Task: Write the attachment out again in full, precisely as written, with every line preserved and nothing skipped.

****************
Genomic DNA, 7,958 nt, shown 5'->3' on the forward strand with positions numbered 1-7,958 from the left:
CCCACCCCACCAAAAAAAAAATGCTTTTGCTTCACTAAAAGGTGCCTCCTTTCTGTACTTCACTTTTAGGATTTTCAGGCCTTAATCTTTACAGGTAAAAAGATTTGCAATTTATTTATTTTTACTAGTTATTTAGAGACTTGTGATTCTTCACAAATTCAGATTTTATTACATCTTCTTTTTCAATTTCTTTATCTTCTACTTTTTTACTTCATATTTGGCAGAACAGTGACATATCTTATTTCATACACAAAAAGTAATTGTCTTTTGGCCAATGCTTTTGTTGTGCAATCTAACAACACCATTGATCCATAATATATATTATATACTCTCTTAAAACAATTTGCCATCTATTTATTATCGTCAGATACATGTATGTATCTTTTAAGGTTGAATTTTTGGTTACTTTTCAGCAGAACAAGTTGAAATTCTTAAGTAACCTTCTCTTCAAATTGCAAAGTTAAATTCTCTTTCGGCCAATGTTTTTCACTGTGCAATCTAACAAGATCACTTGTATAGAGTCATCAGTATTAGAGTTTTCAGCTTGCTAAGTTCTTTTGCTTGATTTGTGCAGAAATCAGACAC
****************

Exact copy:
Genomic DNA, 7,958 nt, shown 5'->3' on the forward strand with positions numbered 1-7,958 from the left:
CCCACCCCACCAAAAAAAAAATGCTTTTGCTTCACTAAAAGGTGCCTCCTTTCTGTACTTCACTTTTAGGATTTTCAGGCCTTAATCTTTACAGGTAAAAAGATTTGCAATTTATTTATTTTTACTAGTTATTTAGAGACTTGTGATTCTTCACAAATTCAGATTTTATTACATCTTCTTTTTCAATTTCTTTATCTTCTACTTTTTTACTTCATATTTGGCAGAACAGTGACATATCTTATTTCATACACAAAAAGTAATTGTCTTTTGGCCAATGCTTTTGTTGTGCAATCTAACAACACCATTGATCCATAATATATATTATATACTCTCTTAAAACAATTTGCCATCTATTTATTATCGTCAGATACATGTATGTATCTTTTAAGGTTGAATTTTTGGTTACTTTTCAGCAGAACAAGTTGAAATTCTTAAGTAACCTTCTCTTCAAATTGCAAAGTTAAATTCTCTTTCGGCCAATGTTTTTCACTGTGCAATCTAACAAGATCACTTGTATAGAGTCATCAGTATTAGAGTTTTCAGCTTGCTAAGTTCTTTTGCTTGATTTGTGCAGAAATCAGACAC